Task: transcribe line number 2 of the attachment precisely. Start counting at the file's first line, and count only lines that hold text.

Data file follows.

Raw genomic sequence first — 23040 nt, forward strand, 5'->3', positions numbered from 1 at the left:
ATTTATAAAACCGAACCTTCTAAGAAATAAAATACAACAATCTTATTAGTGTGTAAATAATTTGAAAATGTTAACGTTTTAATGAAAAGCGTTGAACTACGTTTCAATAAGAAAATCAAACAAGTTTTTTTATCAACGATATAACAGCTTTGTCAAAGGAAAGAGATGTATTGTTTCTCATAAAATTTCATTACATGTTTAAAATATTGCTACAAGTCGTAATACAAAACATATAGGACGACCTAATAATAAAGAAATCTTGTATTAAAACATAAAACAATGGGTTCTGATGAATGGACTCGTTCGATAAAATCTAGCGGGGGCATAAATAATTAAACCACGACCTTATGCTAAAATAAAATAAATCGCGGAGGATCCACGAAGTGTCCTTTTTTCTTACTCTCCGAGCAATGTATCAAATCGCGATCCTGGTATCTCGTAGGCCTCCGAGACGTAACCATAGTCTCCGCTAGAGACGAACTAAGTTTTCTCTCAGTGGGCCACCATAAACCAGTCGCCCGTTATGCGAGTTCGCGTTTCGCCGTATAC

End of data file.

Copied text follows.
ATTTATAAAACCGAACCTTCTAAGAAATAAAATACAACAATCTTATTAGTGTGTAAATAATTTGAAAATGTTAACGTTTTAATGAAAAGCGTTGAACTACGTTTCAATAAGAAAATCAAACAAGTTTTTTTATCAACGATATAACAGCTTTGTCAAAGGAAAGAGATGTATTGTTTCTCATAAAATTTCATTACATGTTTAAAATATTGCTACAAGTCGTAATACAAAACATATAGGACGACCTAATAATAAAGAAATCTTGTATTAAAACATAAAACAATGGGTTCTGATGAATGGACTCGTTCGATAAAATCTAGCGGGGGCATAAATAATTAAACCACGACCTTATGCTAAAATAAAATAAATCGCGGAGGATCCACGAAGTGTCCTTTTTTCTTACTCTCCGAGCAATGTATCAAATCGCGATCCTGGTATCTCGTAGGCCTCCGAGACGTAACCATAGTCTCCGCTAGAGACGAACTAAGTTTTCTCTCAGTGGGCCACCATAAACCAGTCGCCCGTTATGCGAGTTCGCGTTTCGCCGTATAC